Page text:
You are building app with lot of background job processing and real time communication go with phoenix.

Hope this helps…


FYI: There is a Python by O’Reilly Humble Book Bundle for the next 5 days.


Lots of great points in this thread!

If you’re set on Python as a language, I would highly recommend Flask. You’ll start very bare bones, but in the end you will have a great app with only the pieces you really need. I’ve built many apps in Flask and always been pleased with the results. It is very well documented and easy to get going.

Django is great, but gets a bit bloated and hard to maintain when so much is automagically done IMO.


Django appears to have the upper hand in both official and unofficial documentation.

Yes, it does. It has been around much longer and the Python ecosystem is very large.

That being said, the Elixir community has been my favorite community of developer. I haven’t been stumped yet thanks to the help of many people on this forum much more intelligent than me.


I also prefer frameworks like Flask, CodeIgniter and Sinatra over Django, Laravel and Rails. You know more about how your app works when you use these frameworks.

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Flask is fast. I mean fast. Runs circles around lots of other frameworks even Phoenix.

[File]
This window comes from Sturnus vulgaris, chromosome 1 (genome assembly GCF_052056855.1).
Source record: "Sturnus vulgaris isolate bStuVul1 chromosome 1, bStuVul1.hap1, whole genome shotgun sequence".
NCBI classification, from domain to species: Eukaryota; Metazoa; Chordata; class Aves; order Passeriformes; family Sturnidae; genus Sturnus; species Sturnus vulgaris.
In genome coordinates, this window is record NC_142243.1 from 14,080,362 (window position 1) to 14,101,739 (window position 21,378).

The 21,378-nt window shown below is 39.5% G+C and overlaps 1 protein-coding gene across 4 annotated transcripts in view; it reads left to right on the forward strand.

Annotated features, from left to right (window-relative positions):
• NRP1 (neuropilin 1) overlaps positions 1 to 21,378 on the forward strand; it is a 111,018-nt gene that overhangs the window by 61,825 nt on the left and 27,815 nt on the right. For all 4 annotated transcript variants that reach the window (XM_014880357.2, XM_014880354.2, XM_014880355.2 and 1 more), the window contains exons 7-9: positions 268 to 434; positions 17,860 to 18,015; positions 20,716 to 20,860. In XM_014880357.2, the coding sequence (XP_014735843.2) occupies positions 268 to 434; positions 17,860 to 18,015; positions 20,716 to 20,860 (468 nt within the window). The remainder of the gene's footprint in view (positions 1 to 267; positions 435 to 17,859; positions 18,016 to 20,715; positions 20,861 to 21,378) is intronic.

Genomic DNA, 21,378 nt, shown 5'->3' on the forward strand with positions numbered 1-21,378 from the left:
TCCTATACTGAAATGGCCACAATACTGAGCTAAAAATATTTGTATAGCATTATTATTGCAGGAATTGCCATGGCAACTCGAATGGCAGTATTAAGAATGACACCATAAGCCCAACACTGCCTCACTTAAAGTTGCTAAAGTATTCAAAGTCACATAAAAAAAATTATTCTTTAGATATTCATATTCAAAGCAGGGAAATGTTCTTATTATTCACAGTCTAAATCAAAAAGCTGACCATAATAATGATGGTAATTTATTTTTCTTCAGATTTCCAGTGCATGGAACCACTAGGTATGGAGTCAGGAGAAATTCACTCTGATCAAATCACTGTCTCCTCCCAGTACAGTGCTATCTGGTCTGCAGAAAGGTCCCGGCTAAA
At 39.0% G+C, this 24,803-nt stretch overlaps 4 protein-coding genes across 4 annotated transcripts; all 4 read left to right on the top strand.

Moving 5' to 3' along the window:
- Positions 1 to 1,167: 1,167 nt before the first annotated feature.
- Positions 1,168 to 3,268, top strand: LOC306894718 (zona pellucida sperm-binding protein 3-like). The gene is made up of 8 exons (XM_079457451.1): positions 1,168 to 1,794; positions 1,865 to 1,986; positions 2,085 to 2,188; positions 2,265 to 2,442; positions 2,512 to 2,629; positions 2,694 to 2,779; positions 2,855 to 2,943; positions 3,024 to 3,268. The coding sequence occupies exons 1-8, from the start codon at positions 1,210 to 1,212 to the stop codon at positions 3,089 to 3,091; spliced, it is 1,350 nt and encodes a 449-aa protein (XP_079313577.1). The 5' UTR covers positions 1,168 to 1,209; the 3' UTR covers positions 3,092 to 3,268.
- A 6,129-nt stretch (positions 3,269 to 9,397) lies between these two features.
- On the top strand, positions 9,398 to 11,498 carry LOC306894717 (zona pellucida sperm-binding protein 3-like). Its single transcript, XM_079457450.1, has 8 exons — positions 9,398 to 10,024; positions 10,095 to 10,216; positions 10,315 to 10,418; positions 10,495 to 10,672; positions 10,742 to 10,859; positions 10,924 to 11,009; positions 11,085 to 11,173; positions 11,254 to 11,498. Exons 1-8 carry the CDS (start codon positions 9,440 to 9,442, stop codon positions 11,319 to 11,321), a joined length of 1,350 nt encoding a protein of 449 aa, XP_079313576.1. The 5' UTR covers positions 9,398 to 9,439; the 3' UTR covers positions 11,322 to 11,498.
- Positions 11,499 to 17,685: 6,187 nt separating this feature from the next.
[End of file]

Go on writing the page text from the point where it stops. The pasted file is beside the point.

I did Flask.

It’s very very bare bone, there was no real convention for where you put certain files. It reminds me of express.js framework.

I’ve found myself spending too much time figuring out how I want my code to be organize and it was frustrating when I just want to code the logic. There is always this frustrating and fun feeling of I can improve this by breaking these code up and doing this and that.

Phoenix is much more opinionated and organized. There are only few complaints, one was organizing custom plugs and such. I ended up creating a plug folder in app_web and all plug have a namespace appweb.plug.myplug. But this is also due to me being new to the language and framework.


Where your files exist on disk (at rest) is much less important than how your code interacts at runtime (in motion).


I mean all things being relative, me having to inherit a flask code base with 5000+ or so lines of code in, but I guess your right code interacts at run time is much more important.

What does (at rest) mean?